One of the most vexing questions in retirement boils down to this: Should I take Social Security early, or should I wait?
The right answer is surprisingly complex, and largely depends on your financial circumstances, health and lifestyle desires. We have addressed this debate in two stories:
- “7 Reasons Not to Take Social Security at Age 62“
- “5 Times When It’s Smart to Claim Social Security Early“
While some people wait until their full retirement age or later to file for their benefits, many others take Social Security as soon as they can get it — which is age 62 in most cases.
Both men and women who file for Social Security at age 62 are more likely to fall into one of the following groups, compared with people who claim benefits later, according to a 2021 report by the nonprofit research organization Rand Corp., sponsored by AARP.
The report is based on data from the University of Michigan Health and Retirement Study spanning from 1992 to 2016.
Retirees with less education
The report notes that on average, those who claim Social Security later have 0.6 of a year to one year more of education than those who claim at 62.
Perhaps it is no surprise that those with lower levels of education tend to take Social Security early. After all, less education typically results in reduced earning power over one’s working lifetime. Thus, many of those without degrees might need to tap their benefits as soon as they can get them.
Retirees living in rural areas
Those who claim benefits at age 62 are more likely — by 7 to 14 percentage points — to live in rural areas than retirees who claim later. The study’s authors speculate this may be because it can be more difficult to find work in rural areas than in big cities.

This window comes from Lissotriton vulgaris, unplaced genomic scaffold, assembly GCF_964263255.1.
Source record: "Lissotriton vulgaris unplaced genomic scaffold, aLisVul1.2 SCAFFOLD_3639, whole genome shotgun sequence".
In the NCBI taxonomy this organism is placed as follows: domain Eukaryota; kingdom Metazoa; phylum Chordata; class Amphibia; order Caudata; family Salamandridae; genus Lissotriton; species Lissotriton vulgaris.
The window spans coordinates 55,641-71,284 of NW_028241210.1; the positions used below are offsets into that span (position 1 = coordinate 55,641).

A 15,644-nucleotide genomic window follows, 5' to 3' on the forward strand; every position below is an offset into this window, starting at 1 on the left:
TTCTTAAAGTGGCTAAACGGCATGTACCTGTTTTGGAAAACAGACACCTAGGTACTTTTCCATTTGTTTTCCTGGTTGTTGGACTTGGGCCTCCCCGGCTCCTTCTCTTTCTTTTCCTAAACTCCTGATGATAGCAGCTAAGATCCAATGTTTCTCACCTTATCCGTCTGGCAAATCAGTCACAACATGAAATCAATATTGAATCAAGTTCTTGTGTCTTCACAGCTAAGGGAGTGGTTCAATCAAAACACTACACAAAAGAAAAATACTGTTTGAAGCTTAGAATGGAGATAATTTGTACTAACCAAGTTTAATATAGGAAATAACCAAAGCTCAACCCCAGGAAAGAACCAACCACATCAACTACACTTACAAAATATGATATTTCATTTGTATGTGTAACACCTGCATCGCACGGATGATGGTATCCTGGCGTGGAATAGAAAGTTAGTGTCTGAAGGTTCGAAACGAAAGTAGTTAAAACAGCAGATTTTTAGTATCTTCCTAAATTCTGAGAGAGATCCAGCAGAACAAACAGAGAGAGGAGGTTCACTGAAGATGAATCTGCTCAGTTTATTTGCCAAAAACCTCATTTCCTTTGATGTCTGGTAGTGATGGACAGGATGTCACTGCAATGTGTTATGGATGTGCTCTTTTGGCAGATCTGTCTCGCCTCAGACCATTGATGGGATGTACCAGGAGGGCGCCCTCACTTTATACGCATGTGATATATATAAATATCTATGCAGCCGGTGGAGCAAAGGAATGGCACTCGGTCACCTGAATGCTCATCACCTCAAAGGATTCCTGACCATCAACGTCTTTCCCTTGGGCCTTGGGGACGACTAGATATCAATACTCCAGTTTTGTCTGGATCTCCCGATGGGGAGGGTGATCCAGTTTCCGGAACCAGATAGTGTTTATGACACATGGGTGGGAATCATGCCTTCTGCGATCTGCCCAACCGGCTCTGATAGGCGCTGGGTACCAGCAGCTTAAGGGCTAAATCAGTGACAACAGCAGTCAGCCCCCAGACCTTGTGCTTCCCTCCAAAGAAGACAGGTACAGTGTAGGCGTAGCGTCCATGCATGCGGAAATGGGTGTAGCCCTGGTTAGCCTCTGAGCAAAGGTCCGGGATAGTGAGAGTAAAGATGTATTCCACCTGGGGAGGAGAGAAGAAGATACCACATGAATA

They note that the jobs that do exist in rural areas tend to have longer commute times and often are physically demanding. These downsides to rural work are extra incentives for folks living in the country to leave the workforce earlier and grab Social Security benefits quickly.
Another possible factor is that the cost of living tends to be lower in rural areas than in urban areas.
Retirees whose health limits their ability to work
As we detail in “7 Costly Health Problems That Strike After Age 50,” many health conditions begin to impact large numbers of people in their 50s or later. Some of these ailments may cause only minor limitations, but others can be debilitating.
So, it makes sense that people who take Social Security at age 62 are more likely to have a medical condition that limits their ability to work.
Retirees who don’t expect to live to 75
Most of us hope to live to a ripe old age. But unfortunately, that scenario will not be a reality for everyone. Some people have illnesses that are likely to cut short their lives. Others have a family history that does not suggest longevity is in the cards.
Those who take Social Security at age 62 are less likely to expect to live to the age of 75. In fact, the study found that men who take Social Security later are more likely — by 5 percentage points — to express the belief that they will live to at least age 75.
Expecting a shorter lifespan is a natural reason to take Social Security early. After all, what is the point of delaying benefits if you don’t expect to be around to enjoy them?
Retirees who were not working at age 60 or 61
The Great Recession left millions of Americans unemployed. Roughly a decade later, the coronavirus pandemic put similar numbers of workers out of a job.
In both cases, the economy eventually recovered — but not for everyone. If you lose your job later in life, it can be harder to find good work again, even when overall employment bounces back.
So, it’s no surprise that those who apply for Social Security benefits at age 62 are less likely — by 20 to 25 percentage points — to be employed at age 60 or 61. They likely need the cash.
Retirees who were working in lower-paying jobs at age 60
The Rand Corp. report shows that people who start receiving Social Security benefits at age 62 are more likely to have been working in a lower-paying job at age 60.
For example, among men who were working at age 60, those who claimed benefits at age 62 earned $22,000 to $34,000 per year less than those who delayed claiming.
“Being employed at a high-paying job is thus a consistently strong predictor of delaying claiming past age 62,” the report notes.
Retirees who were working physically demanding jobs at age 60
When you are 25, a hard day of manual labor is a relative breeze. That is less true when you reach your 60s.
Those who take Social Security at age 62 are more likely to have had physically demanding jobs. And who can blame them for wanting to quit working earlier so they can spare their bodies from more wear and tear?
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